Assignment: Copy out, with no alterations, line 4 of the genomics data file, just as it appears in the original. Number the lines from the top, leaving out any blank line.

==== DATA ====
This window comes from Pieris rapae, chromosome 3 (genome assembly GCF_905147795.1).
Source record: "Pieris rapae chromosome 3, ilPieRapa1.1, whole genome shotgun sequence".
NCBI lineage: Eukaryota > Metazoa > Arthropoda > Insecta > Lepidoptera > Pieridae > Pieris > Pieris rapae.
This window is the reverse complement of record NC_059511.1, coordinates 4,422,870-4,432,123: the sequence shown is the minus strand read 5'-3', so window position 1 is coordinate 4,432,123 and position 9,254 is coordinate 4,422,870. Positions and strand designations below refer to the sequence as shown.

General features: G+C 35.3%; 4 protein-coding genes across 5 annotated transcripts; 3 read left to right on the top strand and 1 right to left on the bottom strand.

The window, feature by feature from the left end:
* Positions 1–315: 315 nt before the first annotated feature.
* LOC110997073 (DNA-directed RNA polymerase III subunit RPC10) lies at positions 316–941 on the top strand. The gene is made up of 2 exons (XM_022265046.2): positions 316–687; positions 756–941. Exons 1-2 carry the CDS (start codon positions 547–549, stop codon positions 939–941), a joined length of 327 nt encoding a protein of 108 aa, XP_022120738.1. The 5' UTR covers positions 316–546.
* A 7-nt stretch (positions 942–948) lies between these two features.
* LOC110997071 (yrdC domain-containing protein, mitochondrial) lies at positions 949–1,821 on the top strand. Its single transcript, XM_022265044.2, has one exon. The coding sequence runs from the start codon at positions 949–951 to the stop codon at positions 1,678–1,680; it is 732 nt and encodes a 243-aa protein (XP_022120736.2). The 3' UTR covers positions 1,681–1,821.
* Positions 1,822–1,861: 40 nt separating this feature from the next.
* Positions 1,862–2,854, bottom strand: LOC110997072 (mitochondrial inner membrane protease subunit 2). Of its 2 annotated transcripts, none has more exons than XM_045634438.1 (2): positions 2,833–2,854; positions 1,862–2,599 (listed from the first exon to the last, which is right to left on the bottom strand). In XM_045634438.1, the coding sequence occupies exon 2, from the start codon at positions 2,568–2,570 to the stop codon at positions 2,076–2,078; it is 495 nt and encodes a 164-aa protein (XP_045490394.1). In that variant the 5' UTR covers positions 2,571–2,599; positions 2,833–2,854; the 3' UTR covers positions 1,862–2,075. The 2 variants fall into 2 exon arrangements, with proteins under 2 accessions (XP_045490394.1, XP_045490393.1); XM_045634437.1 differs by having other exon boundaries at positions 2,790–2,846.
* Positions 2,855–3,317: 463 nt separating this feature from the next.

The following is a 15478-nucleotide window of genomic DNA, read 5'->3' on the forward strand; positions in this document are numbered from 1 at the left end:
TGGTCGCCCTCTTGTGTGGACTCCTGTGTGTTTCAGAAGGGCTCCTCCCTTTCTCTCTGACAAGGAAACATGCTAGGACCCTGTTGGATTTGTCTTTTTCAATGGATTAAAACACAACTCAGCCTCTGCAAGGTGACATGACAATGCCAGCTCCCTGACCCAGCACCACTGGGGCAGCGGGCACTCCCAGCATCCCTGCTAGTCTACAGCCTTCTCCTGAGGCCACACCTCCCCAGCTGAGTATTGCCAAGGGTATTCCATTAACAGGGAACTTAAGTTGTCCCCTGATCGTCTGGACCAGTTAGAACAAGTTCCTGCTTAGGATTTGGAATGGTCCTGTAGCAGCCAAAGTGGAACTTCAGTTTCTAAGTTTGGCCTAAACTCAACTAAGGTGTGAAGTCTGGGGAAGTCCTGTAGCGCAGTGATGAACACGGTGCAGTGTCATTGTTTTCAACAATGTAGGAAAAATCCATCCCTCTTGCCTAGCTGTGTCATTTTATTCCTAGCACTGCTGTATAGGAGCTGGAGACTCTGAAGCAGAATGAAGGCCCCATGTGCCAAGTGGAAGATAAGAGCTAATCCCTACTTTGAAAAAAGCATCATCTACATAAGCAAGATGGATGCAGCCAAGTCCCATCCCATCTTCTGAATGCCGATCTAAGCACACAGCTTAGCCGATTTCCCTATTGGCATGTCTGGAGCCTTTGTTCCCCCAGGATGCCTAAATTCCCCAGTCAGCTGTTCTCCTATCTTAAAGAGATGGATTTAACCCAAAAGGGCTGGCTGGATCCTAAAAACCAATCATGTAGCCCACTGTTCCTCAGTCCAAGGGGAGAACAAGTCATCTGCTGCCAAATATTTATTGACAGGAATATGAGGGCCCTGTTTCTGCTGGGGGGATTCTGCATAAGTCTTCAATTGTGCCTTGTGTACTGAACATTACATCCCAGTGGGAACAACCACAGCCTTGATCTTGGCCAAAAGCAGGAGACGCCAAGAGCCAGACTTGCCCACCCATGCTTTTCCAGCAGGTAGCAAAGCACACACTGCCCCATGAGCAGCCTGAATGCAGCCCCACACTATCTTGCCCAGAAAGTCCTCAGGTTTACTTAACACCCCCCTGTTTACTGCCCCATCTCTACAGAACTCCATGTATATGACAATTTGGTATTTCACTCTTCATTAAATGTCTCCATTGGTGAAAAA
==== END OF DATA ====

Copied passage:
This window is the reverse complement of record NC_059511.1, coordinates 4,422,870-4,432,123: the sequence shown is the minus strand read 5'-3', so window position 1 is coordinate 4,432,123 and position 9,254 is coordinate 4,422,870. Positions and strand designations below refer to the sequence as shown.